cliché. There are other times when the reader skids to a halt with the need to decipher a sentence or paragraph that
contains English words embedded in an alien grammar. Fortunately this does not happen very often in this first of a
trilogy that vaguely mirrors The Odyssey or so the author promises.
The hero of this thin volume is Bo Cavalieri, a seaman, former U.S. Navy frogman and an artist extraordinaire. Bo,
which stands for boson, is half Arab and half German with an Italian step father. OK so we know he's conflicted
right there. The book opens with a small convoluted plot that leads to a young Arab boys suicide. Bo takes it upon
himself to deliver the remains to the boys home town in Algeria. The task being done Bo signs up with a tramp steamer
that's been outfitted by a rich British eccentric (aren't they all) and his mistress to do underwater archaeology.
For the middle two quarters of the book Bo and his British companions wander the coasts of North Africa, Greece, the
Red Sea and somehow end up in Oman. Bo meets the Sultan of Oman who likes Bo and calls him Sinbad. A few pages later
they discover an important ship wreck. A few pages after that Bo quits for almost no reason and becomes captain of a
small Omani ship bound for the African coast. On the return trip Bo discovers that they are carrying slaves. He kills
the owner, renames the ship and divides the spoils between the rest of the crew after dropping his female slaves off
on a random beach somewhere.
Bo joins up with another tramp steamer headed to England. While this steamer is laid up for repairs he goes to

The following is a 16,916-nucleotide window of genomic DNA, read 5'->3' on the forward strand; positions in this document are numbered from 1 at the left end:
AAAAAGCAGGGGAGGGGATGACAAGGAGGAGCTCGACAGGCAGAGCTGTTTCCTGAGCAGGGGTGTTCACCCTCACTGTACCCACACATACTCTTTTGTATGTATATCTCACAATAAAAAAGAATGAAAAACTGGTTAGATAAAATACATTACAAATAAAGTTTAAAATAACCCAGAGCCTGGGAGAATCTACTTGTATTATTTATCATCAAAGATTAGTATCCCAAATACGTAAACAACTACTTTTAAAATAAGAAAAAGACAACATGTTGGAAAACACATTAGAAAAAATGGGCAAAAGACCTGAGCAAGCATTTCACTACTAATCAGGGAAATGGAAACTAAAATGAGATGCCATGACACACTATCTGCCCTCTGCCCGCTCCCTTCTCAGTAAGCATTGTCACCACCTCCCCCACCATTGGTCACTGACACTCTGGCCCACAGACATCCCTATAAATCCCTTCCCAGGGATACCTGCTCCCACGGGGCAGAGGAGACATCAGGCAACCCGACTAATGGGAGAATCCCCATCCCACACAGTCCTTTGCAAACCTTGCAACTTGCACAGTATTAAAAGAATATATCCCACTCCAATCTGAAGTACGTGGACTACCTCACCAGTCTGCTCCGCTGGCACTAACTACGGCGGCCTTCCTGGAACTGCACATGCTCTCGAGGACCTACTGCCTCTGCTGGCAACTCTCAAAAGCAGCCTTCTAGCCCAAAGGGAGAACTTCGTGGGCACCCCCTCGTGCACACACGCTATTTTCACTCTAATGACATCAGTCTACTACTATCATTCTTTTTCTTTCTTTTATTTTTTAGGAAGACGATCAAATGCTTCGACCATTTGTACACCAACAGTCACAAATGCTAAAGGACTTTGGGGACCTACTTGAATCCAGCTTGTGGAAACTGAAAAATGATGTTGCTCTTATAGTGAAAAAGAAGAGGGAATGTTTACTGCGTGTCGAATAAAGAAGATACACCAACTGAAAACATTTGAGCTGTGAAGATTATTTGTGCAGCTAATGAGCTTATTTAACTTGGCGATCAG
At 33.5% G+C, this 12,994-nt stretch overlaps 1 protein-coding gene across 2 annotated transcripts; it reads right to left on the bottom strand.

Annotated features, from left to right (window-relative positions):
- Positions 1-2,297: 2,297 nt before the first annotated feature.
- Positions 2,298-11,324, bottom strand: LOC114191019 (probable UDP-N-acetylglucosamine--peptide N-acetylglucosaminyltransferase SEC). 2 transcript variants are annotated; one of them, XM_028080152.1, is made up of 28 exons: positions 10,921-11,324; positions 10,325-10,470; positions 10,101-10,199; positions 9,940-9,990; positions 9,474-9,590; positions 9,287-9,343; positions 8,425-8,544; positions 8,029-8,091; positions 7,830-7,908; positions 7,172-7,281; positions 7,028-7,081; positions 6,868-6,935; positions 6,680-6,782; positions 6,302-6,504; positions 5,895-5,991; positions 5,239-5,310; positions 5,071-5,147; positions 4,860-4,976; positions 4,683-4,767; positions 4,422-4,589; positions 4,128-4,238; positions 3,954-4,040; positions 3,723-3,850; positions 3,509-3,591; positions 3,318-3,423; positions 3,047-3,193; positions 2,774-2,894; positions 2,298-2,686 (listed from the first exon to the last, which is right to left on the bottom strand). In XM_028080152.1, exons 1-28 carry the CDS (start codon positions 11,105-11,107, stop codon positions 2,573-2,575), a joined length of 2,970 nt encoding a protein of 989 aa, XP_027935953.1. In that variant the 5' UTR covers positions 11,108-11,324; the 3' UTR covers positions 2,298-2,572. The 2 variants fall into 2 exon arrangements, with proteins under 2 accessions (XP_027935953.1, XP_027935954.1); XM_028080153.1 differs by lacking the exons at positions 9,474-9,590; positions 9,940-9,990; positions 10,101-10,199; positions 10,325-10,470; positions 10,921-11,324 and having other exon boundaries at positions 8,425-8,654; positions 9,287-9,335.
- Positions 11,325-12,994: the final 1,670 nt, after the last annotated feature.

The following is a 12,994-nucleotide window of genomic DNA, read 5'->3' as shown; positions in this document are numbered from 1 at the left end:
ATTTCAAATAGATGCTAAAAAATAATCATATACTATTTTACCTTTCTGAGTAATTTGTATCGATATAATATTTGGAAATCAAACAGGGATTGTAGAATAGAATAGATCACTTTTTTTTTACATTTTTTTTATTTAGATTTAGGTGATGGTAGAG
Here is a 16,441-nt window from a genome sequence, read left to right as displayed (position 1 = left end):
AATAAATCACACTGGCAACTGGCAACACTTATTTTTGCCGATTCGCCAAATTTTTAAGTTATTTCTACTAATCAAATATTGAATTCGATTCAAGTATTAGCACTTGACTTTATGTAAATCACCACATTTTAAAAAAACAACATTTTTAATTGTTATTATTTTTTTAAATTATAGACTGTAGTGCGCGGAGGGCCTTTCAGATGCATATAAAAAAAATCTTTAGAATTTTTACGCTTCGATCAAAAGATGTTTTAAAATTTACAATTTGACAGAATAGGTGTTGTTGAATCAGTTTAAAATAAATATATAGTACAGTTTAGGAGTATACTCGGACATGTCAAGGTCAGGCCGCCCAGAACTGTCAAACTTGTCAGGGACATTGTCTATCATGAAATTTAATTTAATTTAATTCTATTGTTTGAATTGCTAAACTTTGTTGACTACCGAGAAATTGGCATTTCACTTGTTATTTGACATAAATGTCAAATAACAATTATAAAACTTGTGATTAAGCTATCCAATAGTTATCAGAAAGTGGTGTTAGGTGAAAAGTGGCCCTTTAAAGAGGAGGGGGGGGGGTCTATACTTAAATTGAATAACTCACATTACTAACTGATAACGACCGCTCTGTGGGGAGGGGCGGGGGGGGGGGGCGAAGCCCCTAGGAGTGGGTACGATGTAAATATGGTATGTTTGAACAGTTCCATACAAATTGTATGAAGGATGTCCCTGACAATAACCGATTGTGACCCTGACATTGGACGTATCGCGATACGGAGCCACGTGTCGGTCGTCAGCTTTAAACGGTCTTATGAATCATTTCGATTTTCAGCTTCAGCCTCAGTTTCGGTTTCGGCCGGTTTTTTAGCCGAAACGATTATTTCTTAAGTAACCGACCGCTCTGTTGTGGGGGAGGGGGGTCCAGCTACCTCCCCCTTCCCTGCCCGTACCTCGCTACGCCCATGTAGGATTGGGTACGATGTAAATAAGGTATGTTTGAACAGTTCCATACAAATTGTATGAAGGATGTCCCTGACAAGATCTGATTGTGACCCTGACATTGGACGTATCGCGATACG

Scotland to visit his fathers former girlfriend. Bo thinks she might be his real mother because his real mother
is such a witch (See I told you he was conflicted). She isn't but he (and we) learn all about how Bo came to be
and why he is such a good artist: his mother was a good artist. We learn his father was killed in a jealous rage
but it's immaterial to the story. After having a one night stand with his fathers ex-girlfriend, Bo is back aboard
ship and ends up in New York City where we learn he owns an apartment. The apartment had been rented out to some
drug dealers so Bo throws them out and proceeds to get completely drunk, destructively drunk. His free time is spent
telling us about his childhood and how he loves to swim the East River. It's after one of these swims that Bo is
attacked by a bout of amnesia and ends up in Belleview psychiatric hospital.
That's it. There are two more volumes in this trilogy so it's safe to say that Bo remembers who he is unless the
rest is all retrospective but we are given no hint, no foreshadowing of what will happen to him. We have only the
publishers promise that the trilogy echoes The Odyssey. A good read...
WORKSHOPS, CRITIQUES, EDITING
CALL: (718) 942-4102
Mr. Graves is the winner of a grant of four thousand-five hundred dollars ($4,500.00) from the
Ludwig Vogelstein Foundation for 2004.
He is the author of two full-length books from Black Buzzard Press: Adam and Cain (2006) and In Fragility (2011).
His chapbooks are Outside St. Jude’s (R. E. M Press, 1990) and Illegal Border Crosser (Červená Barva Press, 2008).
He has published thirteen poems in the James Joyce Quarterly and read from his poems influenced by Joyce
to a gathering of the Joyce Society at the Gotham Book Mart.
His poem Apollo to Daphne appears in Nina Kossman’s anthology,
Gods and Mortals: Modern Poems on Classical Myths (Oxford University Press, 2001).